Krasnow, Iris. The Secret Lives of Wives: Women Share What It Really Takes To Stay Married. Gotham: Penguin Books (USA). Oct. 2011. 256p. ISBN 9781592406807. $26.
So what if reputedly half of U.S. marriages end in divorce? That means that half go on and on. Author of the New York Times best-selling Surrendering to Marriage, Krasnow interviewed women with long-lasting marriages (up to 70 years) and discovers that marriage works best when both partners have a sense of self separate from the marriage. Since Krasnow regularly speaks to women’s groups, often addressing 1000-plus women a month, she’ll have an audience. Listen up to see whether she’s in your neighborhood, and dig the Twilight-like cover.
Lagasse, Emeril. Sizzling Skillets and Other One-Pot Wonders. Morrow. Oct. 2011. 320p. ISBN 9780061742965. pap. $24.99.
Here are dishes like Boeuf Bourguignon, Cajun Shrimp Stew, and Fettucine with a Crawfish Cream Sauce that can be made in a single pot, skillet, baking dish, Dutch oven, or slow cooker, all from force-to-be-reckoned-with New Orleans chef Lagasse. Cookbooks are so hot, and this one comes with a 100,000-copy first printing.
Lithgow, John. Drama: An Actor’s Education. Harper: HarperCollins. Oct. 2011. 336p. 9780061734977. $26.99. lrg. prnt. CD: HarperAudio.
This really is a book about an actor’s education, not a tell-all confessional. Lithgow talks about working with the likes of Mike Nichols, Bob Fosse, Liv Ullmann, Meryl Streep, and Brian De Palma, considering the very nature of theater and what drives actors to act. He places special emphasis on what he learned from his father, Arthur Lithgow, an actor/director/producer who worshiped Shakespeare and introduced his son to the joys of the stage. Not for celebrity spies but serious theater/film buffs, this promises to be informative and delightful. With a 100,000-copy first printing.
McKinney. Megan. The Magnificent Medills: The McCormick-Patterson Dynasty; America’s Royal Family of Journalism During a Century of Turbulent Splendor. Harper: HarperCollins. Oct. 2011. 464p. ISBN 9780061782237. $27.99.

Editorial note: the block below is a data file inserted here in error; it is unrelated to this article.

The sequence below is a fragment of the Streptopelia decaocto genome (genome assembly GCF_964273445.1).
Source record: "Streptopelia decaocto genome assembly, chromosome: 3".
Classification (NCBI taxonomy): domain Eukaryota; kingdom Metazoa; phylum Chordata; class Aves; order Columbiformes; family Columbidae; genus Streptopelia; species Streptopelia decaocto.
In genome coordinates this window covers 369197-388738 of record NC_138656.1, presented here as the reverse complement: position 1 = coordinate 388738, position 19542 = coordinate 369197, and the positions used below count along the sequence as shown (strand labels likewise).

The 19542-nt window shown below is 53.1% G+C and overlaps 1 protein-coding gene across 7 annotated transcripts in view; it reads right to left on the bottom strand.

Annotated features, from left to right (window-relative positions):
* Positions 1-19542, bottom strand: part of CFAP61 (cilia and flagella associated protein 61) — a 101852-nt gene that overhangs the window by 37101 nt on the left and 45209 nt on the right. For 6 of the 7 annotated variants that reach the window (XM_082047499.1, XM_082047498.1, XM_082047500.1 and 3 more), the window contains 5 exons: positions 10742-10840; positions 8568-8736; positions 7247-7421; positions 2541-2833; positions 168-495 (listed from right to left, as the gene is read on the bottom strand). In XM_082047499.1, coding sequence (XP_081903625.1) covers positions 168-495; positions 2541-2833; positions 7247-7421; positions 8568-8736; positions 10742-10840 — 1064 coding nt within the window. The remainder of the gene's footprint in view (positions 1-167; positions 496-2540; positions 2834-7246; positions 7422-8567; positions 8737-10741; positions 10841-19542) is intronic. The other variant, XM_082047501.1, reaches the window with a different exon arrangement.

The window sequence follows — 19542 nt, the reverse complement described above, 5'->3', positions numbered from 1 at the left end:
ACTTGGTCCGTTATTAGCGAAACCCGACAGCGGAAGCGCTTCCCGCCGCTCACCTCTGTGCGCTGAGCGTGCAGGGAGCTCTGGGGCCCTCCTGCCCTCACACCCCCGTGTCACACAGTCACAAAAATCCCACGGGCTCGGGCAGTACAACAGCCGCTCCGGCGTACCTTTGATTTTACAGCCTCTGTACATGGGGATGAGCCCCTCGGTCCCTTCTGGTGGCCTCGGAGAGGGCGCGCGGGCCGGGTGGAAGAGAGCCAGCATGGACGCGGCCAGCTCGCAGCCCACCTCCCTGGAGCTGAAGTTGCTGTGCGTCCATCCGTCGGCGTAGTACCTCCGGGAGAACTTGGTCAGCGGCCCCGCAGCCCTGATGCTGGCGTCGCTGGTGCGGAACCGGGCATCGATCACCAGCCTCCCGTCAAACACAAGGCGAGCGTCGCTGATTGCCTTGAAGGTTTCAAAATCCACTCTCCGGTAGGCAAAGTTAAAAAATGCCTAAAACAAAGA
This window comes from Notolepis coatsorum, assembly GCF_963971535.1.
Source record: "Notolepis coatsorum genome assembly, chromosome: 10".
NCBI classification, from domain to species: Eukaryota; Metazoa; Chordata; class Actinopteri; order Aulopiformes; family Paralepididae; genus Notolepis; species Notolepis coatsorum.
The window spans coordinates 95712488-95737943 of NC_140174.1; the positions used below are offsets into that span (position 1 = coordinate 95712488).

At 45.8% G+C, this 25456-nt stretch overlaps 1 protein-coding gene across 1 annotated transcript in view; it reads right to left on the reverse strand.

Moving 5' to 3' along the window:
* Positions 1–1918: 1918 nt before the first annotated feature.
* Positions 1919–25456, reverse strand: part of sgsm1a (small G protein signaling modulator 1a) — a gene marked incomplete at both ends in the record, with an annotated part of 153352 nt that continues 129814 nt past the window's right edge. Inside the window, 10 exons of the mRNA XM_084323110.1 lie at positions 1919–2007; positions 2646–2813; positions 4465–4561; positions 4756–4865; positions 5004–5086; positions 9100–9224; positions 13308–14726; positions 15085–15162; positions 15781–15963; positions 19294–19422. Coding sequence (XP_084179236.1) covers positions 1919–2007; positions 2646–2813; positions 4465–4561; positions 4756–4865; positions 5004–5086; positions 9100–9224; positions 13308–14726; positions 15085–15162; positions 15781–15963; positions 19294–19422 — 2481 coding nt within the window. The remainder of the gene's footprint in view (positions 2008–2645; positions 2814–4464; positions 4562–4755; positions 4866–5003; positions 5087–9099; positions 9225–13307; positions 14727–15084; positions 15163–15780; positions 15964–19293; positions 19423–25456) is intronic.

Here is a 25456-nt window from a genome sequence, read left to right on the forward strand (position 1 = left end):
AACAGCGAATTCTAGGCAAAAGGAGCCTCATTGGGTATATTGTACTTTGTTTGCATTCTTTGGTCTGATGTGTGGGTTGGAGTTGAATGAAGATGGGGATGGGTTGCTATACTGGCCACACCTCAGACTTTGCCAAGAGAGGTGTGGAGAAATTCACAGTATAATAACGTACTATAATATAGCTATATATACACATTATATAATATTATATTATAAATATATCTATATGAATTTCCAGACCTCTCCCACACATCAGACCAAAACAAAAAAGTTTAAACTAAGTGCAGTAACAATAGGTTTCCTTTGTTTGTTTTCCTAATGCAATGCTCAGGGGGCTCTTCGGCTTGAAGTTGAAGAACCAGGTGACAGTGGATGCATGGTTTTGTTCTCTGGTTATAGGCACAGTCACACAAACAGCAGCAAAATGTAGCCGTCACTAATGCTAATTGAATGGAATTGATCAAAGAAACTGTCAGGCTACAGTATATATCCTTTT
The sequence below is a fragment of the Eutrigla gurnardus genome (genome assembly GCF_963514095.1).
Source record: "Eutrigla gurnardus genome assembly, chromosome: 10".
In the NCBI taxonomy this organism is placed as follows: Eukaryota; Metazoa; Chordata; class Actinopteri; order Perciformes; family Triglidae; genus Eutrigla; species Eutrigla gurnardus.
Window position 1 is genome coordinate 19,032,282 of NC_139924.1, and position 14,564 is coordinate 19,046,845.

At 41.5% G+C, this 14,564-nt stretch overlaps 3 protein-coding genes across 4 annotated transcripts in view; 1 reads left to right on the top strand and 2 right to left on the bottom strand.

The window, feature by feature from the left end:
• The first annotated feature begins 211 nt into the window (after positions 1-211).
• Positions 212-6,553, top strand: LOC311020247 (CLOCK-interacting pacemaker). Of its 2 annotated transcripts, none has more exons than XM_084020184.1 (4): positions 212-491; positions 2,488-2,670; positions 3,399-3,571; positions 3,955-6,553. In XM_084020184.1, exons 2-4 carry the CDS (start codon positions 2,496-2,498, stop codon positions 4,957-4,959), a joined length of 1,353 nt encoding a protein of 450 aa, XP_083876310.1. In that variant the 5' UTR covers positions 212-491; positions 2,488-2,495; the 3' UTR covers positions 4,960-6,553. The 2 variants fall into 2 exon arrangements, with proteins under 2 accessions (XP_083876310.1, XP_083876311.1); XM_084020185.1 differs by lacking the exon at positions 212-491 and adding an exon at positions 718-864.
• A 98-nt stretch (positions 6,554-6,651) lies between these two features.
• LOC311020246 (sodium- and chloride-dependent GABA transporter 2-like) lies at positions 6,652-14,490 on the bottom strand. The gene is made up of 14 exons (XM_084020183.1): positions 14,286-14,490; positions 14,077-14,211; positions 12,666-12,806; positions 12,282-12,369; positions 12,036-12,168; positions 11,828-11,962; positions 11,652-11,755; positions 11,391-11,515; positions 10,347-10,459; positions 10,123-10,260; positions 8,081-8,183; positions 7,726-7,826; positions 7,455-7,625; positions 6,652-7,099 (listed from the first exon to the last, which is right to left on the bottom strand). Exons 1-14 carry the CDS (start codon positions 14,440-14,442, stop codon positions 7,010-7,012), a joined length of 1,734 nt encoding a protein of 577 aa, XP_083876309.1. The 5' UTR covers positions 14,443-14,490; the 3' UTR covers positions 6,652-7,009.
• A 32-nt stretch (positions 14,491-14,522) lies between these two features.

Joseph Medill really started something when he bought the bankrupt Chicago Daily Tribune in 1855. He became hugely influential, helping to found the Republican Party and propel Abraham Lincoln into power; his grandchildren managed the biggest newspapers in Chicago, New York, and Washington, DC; and his great-granddaughter launched Newsday. Along the way, this media dynasty was plagued by alcoholism, madness, and general trauma. Not as big as some books on this list, but those who care about the legacy of newspapers will want to read; with a 40,000-copy first printing.
Palast, Greg. Vultures’ Picnic: Big Oil, Bigger Money, Biggest Lies. Dutton. Oct. 2011. 384p. ISBN 9780525952077. $26.95.
Having spent decades studying oil and money, Palast has put together a case that tragedies like the recent Gulf oil spill result from the corrupt connection between oil giants and the financial institutions (e.g., the World Bank, the International Monetary Fund) beholden to them. Palast is a heavy-duty investigative journalist happy to try to topple the targets clearly indicated by the titles of his New York Times best-selling books, The Best Democracy Money Can Buy and Armed Madhouse: From Baghdad to New Orleans‚ Sordid Secrets and Strange Tales of a White House Gone Wild. In addition, he’s said to offer here a Sam Spade‚ style narrative of journalistic derring-do, which should make this an engrossing read.